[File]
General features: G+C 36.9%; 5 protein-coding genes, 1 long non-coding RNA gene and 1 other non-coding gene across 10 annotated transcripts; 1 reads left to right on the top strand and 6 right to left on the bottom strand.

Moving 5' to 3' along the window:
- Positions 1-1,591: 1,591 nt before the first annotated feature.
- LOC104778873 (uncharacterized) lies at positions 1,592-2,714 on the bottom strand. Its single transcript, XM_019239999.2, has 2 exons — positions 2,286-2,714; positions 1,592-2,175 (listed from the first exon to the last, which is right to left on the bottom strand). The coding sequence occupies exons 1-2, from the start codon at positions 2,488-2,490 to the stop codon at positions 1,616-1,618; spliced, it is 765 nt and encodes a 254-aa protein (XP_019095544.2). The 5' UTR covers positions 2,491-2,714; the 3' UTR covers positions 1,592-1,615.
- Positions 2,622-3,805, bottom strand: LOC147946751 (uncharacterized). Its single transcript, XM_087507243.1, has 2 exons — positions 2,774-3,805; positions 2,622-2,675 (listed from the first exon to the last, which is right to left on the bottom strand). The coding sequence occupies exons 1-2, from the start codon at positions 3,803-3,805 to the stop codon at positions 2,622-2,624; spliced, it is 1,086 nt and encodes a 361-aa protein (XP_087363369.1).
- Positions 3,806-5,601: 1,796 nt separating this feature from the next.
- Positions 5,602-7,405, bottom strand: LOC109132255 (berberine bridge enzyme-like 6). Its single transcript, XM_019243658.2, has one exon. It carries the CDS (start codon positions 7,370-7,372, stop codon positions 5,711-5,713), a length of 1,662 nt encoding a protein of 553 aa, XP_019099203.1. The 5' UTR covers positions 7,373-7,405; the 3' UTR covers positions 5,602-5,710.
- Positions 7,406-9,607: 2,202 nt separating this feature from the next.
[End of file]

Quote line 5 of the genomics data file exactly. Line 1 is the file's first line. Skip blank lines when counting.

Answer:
- Positions 2,622-3,805, bottom strand: LOC147946751 (uncharacterized). Its single transcript, XM_087507243.1, has 2 exons — positions 2,774-3,805; positions 2,622-2,675 (listed from the first exon to the last, which is right to left on the bottom strand). The coding sequence occupies exons 1-2, from the start codon at positions 3,803-3,805 to the stop codon at positions 2,622-2,624; spliced, it is 1,086 nt and encodes a 361-aa protein (XP_087363369.1).